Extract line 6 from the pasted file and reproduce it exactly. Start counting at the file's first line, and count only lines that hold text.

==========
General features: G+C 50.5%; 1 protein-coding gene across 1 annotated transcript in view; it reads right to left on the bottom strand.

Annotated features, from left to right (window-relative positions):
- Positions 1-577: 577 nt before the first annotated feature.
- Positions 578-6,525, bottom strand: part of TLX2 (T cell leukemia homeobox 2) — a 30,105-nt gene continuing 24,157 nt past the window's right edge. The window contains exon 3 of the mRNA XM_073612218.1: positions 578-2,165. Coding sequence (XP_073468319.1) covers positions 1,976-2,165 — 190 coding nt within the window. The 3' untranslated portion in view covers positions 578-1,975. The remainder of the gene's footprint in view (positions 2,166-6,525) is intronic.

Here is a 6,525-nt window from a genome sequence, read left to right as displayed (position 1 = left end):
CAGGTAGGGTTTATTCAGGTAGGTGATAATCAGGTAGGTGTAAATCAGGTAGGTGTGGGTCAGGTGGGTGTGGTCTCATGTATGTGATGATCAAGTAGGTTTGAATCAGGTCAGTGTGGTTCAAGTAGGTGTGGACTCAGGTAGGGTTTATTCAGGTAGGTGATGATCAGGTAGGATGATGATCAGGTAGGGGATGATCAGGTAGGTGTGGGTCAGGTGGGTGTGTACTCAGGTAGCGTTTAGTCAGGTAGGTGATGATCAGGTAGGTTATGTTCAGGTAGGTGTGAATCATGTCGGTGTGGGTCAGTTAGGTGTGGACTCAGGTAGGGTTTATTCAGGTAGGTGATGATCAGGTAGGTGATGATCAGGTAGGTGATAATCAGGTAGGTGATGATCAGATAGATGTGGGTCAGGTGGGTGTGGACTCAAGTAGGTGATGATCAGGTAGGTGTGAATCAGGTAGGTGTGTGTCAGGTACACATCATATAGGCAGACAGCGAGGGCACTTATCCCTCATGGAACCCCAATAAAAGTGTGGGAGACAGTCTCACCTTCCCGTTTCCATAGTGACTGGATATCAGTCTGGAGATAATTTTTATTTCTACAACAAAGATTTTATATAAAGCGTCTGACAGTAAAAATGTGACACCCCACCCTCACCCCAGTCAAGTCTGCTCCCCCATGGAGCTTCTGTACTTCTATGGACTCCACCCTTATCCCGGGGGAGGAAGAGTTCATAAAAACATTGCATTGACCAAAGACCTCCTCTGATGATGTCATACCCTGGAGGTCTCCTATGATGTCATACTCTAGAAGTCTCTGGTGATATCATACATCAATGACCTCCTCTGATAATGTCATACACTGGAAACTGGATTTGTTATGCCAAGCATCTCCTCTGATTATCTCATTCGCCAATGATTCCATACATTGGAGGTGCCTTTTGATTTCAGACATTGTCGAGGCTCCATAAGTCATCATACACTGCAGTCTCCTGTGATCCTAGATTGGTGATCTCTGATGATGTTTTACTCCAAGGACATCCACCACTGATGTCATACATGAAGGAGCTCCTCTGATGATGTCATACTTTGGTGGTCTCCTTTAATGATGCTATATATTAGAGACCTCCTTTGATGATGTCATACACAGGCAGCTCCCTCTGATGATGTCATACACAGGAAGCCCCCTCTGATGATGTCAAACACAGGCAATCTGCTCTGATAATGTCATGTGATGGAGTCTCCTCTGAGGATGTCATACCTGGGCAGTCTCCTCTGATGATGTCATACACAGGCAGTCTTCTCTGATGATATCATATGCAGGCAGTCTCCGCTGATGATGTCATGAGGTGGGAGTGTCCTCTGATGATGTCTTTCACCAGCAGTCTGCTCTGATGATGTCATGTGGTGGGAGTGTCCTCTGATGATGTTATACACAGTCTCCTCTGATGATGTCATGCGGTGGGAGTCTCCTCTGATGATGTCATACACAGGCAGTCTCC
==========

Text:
CAGGTAGGGTTTATTCAGGTAGGTGATAATCAGGTAGGTGTAAATCAGGTAGGTGTGGGTCAGGTGGGTGTGGTCTCATGTATGTGATGATCAAGTAGGTTTGAATCAGGTCAGTGTGGTTCAAGTAGGTGTGGACTCAGGTAGGGTTTATTCAGGTAGGTGATGATCAGGTAGGATGATGATCAGGTAGGGGATGATCAGGTAGGTGTGGGTCAGGTGGGTGTGTACTCAGGTAGCGTTTAGTCAGGTAGGTGATGATCAGGTAGGTTATGTTCAGGTAGGTGTGAATCATGTCGGTGTGGGTCAGTTAGGTGTGGACTCAGGTAGGGTTTATTCAGGTAGGTGATGATCAGGTAGGTGATGATCAGGTAGGTGATAATCAGGTAGGTGATGATCAGATAGATGTGGGTCAGGTGGGTGTGGACTCAAGTAGGTGATGATCAGGTAGGTGTGAATCAGGTAGGTGTGTGTCAGGTACACATCATATAGGCAGACAGCGAGGGCACTTATCCCTCATGGAACCCCAATAAAAGTGTGGGAGACAGTCTCACCTTCCCGTTTCCATAGTGACTGGATATCAGTCTGGAGATAATTTTTATTTCTACAACAAAGATTTTATATAAAGCGTCTGACAGTAAAAATGTGACACCCCACCCTCACCCCAGTCAAGTCTGCTCCCCCATGGAGCTTCTGTACTTCTATGGACTCCACCCTTATCCCGGGGGAGGAAGAGTTCATAAAAACATTGCATTGACCAAAGACCTCCTCTGATGATGTCATACCCTGGAGGTCTCCTATGATGTCATACTCTAGAAGTCTCTGGTGATATCATACATCAATGACCTCCTCTGATAATGTCATACACTGGAAACTGGATTTGTTATGCCAAGCATCTCCTCTGATTATCTCATTCGCCAATGATTCCATACATTGGAGGTGCCTTTTGATTTCAGACATTGTCGAGGCTCCATAAGTCATCATACACTGCAGTCTCCTGTGATCCTAGATTGGTGATCTCTGATGATGTTTTACTCCAAGGACATCCACCACTGATGTCATACATGAAGGAGCTCCTCTGATGATGTCATACTTTGGTGGTCTCCTTTAATGATGCTATATATTAGAGACCTCCTTTGATGATGTCATACACAGGCAGCTCCCTCTGATGATGTCATACACAGGAAGCCCCCTCTGATGATGTCAAACACAGGCAATCTGCTCTGATAATGTCATGTGATGGAGTCTCCTCTGAGGATGTCATACCTGGGCAGTCTCCTCTGATGATGTCATACACAGGCAGTCTTCTCTGATGATATCATATGCAGGCAGTCTCCGCTGATGATGTCATGAGGTGGGAGTGTCCTCTGATGATGTCTTTCACCAGCAGTCTGCTCTGATGATGTCATGTGGTGGGAGTGTCCTCTGATGATGTTATACACAGTCTCCTCTGATGATGTCATGCGGTGGGAGTCTCCTCTGATGATGTCATACACAGGCAGTCTCC